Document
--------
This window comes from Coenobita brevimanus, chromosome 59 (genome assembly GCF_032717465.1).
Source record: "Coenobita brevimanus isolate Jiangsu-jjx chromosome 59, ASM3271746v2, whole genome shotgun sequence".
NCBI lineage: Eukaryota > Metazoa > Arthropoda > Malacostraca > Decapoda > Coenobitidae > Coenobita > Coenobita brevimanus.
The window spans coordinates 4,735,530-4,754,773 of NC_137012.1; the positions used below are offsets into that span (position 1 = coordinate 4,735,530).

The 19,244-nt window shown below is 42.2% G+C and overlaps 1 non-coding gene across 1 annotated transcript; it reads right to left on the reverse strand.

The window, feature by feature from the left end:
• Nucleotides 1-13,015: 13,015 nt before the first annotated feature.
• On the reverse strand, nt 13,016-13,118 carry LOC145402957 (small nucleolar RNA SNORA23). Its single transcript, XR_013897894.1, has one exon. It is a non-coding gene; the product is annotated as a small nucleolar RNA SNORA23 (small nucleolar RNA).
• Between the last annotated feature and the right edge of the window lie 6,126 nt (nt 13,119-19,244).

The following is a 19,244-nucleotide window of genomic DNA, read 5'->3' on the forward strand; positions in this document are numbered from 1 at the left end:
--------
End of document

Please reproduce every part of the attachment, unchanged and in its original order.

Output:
This window comes from Coenobita brevimanus, chromosome 59 (genome assembly GCF_032717465.1).
Source record: "Coenobita brevimanus isolate Jiangsu-jjx chromosome 59, ASM3271746v2, whole genome shotgun sequence".
NCBI lineage: Eukaryota > Metazoa > Arthropoda > Malacostraca > Decapoda > Coenobitidae > Coenobita > Coenobita brevimanus.
The window spans coordinates 4,735,530-4,754,773 of NC_137012.1; the positions used below are offsets into that span (position 1 = coordinate 4,735,530).

The 19,244-nt window shown below is 42.2% G+C and overlaps 1 non-coding gene across 1 annotated transcript; it reads right to left on the reverse strand.

The window, feature by feature from the left end:
• Nucleotides 1-13,015: 13,015 nt before the first annotated feature.
• On the reverse strand, nt 13,016-13,118 carry LOC145402957 (small nucleolar RNA SNORA23). Its single transcript, XR_013897894.1, has one exon. It is a non-coding gene; the product is annotated as a small nucleolar RNA SNORA23 (small nucleolar RNA).
• Between the last annotated feature and the right edge of the window lie 6,126 nt (nt 13,119-19,244).

The following is a 19,244-nucleotide window of genomic DNA, read 5'->3' on the forward strand; positions in this document are numbered from 1 at the left end: